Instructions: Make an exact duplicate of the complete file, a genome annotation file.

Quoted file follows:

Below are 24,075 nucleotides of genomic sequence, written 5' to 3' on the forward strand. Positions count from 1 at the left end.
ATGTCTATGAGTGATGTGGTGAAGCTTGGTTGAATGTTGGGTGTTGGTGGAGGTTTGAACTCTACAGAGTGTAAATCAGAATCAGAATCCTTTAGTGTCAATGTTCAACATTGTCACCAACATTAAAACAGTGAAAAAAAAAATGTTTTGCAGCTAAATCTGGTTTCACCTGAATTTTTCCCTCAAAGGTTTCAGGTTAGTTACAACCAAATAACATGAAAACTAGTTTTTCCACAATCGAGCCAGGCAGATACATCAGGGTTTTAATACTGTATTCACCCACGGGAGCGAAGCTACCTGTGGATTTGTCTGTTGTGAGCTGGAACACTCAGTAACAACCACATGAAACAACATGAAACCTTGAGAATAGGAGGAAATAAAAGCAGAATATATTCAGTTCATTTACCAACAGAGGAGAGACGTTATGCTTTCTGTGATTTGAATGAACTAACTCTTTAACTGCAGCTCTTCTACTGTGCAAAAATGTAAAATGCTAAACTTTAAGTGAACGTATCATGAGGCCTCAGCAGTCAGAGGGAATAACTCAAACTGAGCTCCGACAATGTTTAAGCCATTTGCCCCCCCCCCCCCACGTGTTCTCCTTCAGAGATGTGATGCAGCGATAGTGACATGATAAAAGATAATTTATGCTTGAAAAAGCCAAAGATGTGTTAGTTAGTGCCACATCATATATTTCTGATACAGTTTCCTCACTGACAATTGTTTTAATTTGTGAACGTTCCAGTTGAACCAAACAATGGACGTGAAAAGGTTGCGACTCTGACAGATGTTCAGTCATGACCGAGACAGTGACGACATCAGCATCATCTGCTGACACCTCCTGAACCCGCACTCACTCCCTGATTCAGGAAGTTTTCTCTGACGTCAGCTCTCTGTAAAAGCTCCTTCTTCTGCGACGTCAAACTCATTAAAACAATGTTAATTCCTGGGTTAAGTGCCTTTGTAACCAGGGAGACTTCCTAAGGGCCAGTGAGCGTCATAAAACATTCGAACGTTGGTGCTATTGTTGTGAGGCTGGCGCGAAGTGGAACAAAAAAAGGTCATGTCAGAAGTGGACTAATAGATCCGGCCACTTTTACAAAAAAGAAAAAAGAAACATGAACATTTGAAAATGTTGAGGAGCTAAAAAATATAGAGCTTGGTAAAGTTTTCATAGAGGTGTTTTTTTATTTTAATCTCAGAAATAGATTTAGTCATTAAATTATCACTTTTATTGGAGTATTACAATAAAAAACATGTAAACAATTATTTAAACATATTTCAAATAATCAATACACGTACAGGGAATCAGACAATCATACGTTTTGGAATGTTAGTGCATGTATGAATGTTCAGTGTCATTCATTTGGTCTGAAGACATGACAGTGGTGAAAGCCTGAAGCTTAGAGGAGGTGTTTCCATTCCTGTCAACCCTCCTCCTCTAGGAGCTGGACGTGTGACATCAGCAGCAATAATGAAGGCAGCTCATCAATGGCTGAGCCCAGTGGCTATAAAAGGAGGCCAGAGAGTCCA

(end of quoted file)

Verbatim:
Below are 24,075 nucleotides of genomic sequence, written 5' to 3' on the forward strand. Positions count from 1 at the left end.
ATGTCTATGAGTGATGTGGTGAAGCTTGGTTGAATGTTGGGTGTTGGTGGAGGTTTGAACTCTACAGAGTGTAAATCAGAATCAGAATCCTTTAGTGTCAATGTTCAACATTGTCACCAACATTAAAACAGTGAAAAAAAAAATGTTTTGCAGCTAAATCTGGTTTCACCTGAATTTTTCCCTCAAAGGTTTCAGGTTAGTTACAACCAAATAACATGAAAACTAGTTTTTCCACAATCGAGCCAGGCAGATACATCAGGGTTTTAATACTGTATTCACCCACGGGAGCGAAGCTACCTGTGGATTTGTCTGTTGTGAGCTGGAACACTCAGTAACAACCACATGAAACAACATGAAACCTTGAGAATAGGAGGAAATAAAAGCAGAATATATTCAGTTCATTTACCAACAGAGGAGAGACGTTATGCTTTCTGTGATTTGAATGAACTAACTCTTTAACTGCAGCTCTTCTACTGTGCAAAAATGTAAAATGCTAAACTTTAAGTGAACGTATCATGAGGCCTCAGCAGTCAGAGGGAATAACTCAAACTGAGCTCCGACAATGTTTAAGCCATTTGCCCCCCCCCCCCCACGTGTTCTCCTTCAGAGATGTGATGCAGCGATAGTGACATGATAAAAGATAATTTATGCTTGAAAAAGCCAAAGATGTGTTAGTTAGTGCCACATCATATATTTCTGATACAGTTTCCTCACTGACAATTGTTTTAATTTGTGAACGTTCCAGTTGAACCAAACAATGGACGTGAAAAGGTTGCGACTCTGACAGATGTTCAGTCATGACCGAGACAGTGACGACATCAGCATCATCTGCTGACACCTCCTGAACCCGCACTCACTCCCTGATTCAGGAAGTTTTCTCTGACGTCAGCTCTCTGTAAAAGCTCCTTCTTCTGCGACGTCAAACTCATTAAAACAATGTTAATTCCTGGGTTAAGTGCCTTTGTAACCAGGGAGACTTCCTAAGGGCCAGTGAGCGTCATAAAACATTCGAACGTTGGTGCTATTGTTGTGAGGCTGGCGCGAAGTGGAACAAAAAAAGGTCATGTCAGAAGTGGACTAATAGATCCGGCCACTTTTACAAAAAAGAAAAAAGAAACATGAACATTTGAAAATGTTGAGGAGCTAAAAAATATAGAGCTTGGTAAAGTTTTCATAGAGGTGTTTTTTTATTTTAATCTCAGAAATAGATTTAGTCATTAAATTATCACTTTTATTGGAGTATTACAATAAAAAACATGTAAACAATTATTTAAACATATTTCAAATAATCAATACACGTACAGGGAATCAGACAATCATACGTTTTGGAATGTTAGTGCATGTATGAATGTTCAGTGTCATTCATTTGGTCTGAAGACATGACAGTGGTGAAAGCCTGAAGCTTAGAGGAGGTGTTTCCATTCCTGTCAACCCTCCTCCTCTAGGAGCTGGACGTGTGACATCAGCAGCAATAATGAAGGCAGCTCATCAATGGCTGAGCCCAGTGGCTATAAAAGGAGGCCAGAGAGTCCA